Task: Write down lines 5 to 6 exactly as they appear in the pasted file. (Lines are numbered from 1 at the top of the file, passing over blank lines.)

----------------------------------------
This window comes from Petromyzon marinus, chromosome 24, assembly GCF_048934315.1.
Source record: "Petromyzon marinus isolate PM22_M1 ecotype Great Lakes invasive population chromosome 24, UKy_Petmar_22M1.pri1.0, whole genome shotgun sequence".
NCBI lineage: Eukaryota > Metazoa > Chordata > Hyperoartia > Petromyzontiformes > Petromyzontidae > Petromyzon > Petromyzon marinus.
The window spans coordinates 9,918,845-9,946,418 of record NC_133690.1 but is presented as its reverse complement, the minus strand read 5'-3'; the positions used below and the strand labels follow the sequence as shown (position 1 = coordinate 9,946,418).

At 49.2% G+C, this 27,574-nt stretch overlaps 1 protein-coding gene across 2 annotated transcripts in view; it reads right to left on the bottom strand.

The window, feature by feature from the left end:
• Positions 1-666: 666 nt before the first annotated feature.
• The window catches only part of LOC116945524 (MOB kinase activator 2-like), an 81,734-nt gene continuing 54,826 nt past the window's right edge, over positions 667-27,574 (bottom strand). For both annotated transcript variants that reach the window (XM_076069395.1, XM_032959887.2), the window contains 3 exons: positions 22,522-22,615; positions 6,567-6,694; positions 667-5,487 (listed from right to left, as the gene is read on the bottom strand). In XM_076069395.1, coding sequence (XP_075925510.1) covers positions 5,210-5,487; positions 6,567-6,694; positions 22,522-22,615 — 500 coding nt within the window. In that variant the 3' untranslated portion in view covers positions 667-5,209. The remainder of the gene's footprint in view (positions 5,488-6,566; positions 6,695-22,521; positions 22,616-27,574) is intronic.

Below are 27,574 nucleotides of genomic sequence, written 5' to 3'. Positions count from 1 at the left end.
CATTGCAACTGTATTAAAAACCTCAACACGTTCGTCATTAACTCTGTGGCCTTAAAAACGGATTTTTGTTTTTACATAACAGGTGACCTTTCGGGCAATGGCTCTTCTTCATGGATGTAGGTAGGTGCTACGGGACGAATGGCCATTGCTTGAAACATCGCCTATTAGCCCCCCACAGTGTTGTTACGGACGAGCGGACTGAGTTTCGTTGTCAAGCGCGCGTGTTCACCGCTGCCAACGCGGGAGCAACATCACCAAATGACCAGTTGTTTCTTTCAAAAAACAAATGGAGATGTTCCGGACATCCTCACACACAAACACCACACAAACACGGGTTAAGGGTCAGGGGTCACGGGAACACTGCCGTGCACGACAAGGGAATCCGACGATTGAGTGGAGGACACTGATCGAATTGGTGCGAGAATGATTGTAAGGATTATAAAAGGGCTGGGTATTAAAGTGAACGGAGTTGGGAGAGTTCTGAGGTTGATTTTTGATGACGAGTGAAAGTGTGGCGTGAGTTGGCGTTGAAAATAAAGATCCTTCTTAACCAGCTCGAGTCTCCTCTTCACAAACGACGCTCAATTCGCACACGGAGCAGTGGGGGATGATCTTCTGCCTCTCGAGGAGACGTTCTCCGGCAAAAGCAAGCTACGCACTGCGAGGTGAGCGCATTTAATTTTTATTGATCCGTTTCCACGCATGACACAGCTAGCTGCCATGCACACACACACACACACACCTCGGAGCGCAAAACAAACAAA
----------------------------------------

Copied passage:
At 49.2% G+C, this 27,574-nt stretch overlaps 1 protein-coding gene across 2 annotated transcripts in view; it reads right to left on the bottom strand.

The window, feature by feature from the left end: